...and when they gave up their juice, that's what I used to deglaze.
I read this recipe and I'm not sure what you meant by deglazing with their own juices. My understanding would have been to cook until after the vegetables gave up their juice and after the juices evaporated, and then deglazed. ...Maybe even deglaze with a little bit of wine (to me, I think wine when I read deglaze), and then some of the sauce.
...and if you follow the recipe, way too freakin' much salt and pepper.  1-1/2 tsp of crushed black peppercorns plus 1 tsp ground black pepper plus nearly 3 teaspoons of salt.  This for something that reduces down to about a cup.
There is an example of something I ignore. I always salt and pepper to taste instead of paying attention to a recipe's amount of salt and pepper.
Oh, forgot to add the chopped cilantro.  I had it sitting in a ramekin but I never added it to the sauce.  I found it later and used it as garnish.
Excellent!

I understand where you're coming from in your critiqueing of the recipes, being a beginner, and like the other folks here I admire you for sharing your learning experiences with us, in the format of a food blog. You have more courage than I would have had many years ago! However, since you asked for us to make some comments, I thought I would offer my outlook on most recipes, which is to extract the good ideas from them and take it from there. Something tells me you will be doing more of that in the future. :smile:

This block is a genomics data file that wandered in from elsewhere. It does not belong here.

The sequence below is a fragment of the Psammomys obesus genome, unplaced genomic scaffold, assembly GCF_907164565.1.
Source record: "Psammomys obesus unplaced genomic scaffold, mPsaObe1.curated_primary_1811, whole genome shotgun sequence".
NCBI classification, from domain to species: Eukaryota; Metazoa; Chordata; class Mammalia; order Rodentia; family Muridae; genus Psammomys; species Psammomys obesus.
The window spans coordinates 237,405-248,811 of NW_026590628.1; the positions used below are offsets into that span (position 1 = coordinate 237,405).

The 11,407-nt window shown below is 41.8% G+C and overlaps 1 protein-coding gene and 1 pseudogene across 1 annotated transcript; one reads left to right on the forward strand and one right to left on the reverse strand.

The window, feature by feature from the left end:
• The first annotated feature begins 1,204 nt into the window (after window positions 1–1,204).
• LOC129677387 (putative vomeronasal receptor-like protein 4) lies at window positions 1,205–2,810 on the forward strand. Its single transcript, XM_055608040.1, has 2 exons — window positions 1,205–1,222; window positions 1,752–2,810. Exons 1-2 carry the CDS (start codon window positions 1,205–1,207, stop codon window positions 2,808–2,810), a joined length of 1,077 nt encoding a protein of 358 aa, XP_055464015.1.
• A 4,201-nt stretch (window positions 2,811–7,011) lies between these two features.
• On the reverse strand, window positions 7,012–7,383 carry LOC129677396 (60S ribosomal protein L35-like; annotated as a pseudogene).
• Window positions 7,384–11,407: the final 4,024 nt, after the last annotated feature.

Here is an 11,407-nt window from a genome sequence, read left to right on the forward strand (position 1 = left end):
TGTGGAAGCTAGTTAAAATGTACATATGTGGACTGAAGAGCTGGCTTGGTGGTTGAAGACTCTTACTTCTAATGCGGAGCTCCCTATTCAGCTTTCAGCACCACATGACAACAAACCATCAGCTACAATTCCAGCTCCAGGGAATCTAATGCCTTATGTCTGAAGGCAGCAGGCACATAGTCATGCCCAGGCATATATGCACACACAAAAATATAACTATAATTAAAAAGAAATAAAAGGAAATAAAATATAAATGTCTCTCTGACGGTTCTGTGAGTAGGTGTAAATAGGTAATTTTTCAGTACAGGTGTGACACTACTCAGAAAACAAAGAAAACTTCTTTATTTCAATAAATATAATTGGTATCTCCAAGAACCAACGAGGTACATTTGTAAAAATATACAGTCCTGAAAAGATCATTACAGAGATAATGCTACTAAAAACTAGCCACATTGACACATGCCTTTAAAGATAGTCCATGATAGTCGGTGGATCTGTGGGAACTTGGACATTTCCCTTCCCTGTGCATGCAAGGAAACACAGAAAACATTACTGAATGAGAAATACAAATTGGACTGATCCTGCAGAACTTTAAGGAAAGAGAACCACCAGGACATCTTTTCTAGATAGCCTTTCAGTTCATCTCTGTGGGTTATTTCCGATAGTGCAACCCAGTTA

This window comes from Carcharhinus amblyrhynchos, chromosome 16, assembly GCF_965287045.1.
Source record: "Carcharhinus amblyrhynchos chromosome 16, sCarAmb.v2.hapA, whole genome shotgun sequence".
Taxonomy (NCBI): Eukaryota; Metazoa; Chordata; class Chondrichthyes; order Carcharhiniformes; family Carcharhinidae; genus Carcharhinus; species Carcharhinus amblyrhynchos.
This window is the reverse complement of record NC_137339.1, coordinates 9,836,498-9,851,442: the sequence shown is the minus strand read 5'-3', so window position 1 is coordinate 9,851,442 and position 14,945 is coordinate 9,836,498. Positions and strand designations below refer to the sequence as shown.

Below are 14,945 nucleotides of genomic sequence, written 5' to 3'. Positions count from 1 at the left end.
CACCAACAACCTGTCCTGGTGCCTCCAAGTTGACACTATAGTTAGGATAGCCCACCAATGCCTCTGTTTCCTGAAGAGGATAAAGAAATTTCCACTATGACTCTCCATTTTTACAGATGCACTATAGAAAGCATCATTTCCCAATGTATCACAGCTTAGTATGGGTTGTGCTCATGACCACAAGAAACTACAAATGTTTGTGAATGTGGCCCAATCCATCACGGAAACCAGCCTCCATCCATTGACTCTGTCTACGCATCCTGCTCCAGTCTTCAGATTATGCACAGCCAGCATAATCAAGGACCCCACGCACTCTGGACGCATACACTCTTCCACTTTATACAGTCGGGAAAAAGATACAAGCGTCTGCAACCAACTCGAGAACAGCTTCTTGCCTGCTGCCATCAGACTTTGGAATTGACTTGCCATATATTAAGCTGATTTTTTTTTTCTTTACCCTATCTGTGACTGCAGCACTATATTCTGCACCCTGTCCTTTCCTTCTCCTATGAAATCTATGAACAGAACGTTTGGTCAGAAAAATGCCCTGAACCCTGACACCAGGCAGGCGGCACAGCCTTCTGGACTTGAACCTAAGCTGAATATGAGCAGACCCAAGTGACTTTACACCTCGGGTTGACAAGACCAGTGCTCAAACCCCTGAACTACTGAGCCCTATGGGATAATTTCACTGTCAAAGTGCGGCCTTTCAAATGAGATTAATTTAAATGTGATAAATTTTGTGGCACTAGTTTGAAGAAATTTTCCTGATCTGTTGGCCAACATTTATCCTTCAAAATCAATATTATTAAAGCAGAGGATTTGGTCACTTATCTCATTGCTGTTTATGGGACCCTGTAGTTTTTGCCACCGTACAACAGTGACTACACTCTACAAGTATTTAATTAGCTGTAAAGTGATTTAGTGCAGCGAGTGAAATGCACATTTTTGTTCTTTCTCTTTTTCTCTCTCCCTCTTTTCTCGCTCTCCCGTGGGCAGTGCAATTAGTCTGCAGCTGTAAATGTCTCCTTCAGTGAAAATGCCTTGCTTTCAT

I'm going to follow my instincts on the rest of them.  Because the ideas are good, and the food is good if you tweak it!
Exactly. You're on the right track. Thanks for asking for our feedback, and keep up the good work!

Life is short; eat the cheese course first.

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I read this recipe and I'm not sure what you meant by deglazing with their own juices. My understanding would have been to cook until after the vegetables gave up their juice and after the juices evaporated, and then deglazed. ...Maybe even deglaze with a little bit of wine (to me, I think wine when I read deglaze), and then some of the sauce.

I did it a little weird. The pan was all crusty from the way I did the pork--the chunks were really thick and I thought if I pan-fried them the whole way, they'd get dry. So I seared them and put them on a cookie sheet in a 400 degree oven to finish it. Then I had the pan with all the pork stuff on it. I put the vegetables in, and after they cooked a while, the recipe said to deglaze with some of the Southwestern sauce, which has vinegar and tomato paste in it. I was using a cast iron pan, and I have been having seasoning "issues" with this pan--it keeps losing its seasoning in spots. So I didn't want to deglaze with the vinegary sauce, so when the vegetables made the pan all watery, I scraped up the pork stuff then. That probably wasn't deglazing, then. Maybe I made up something new! :biggrin: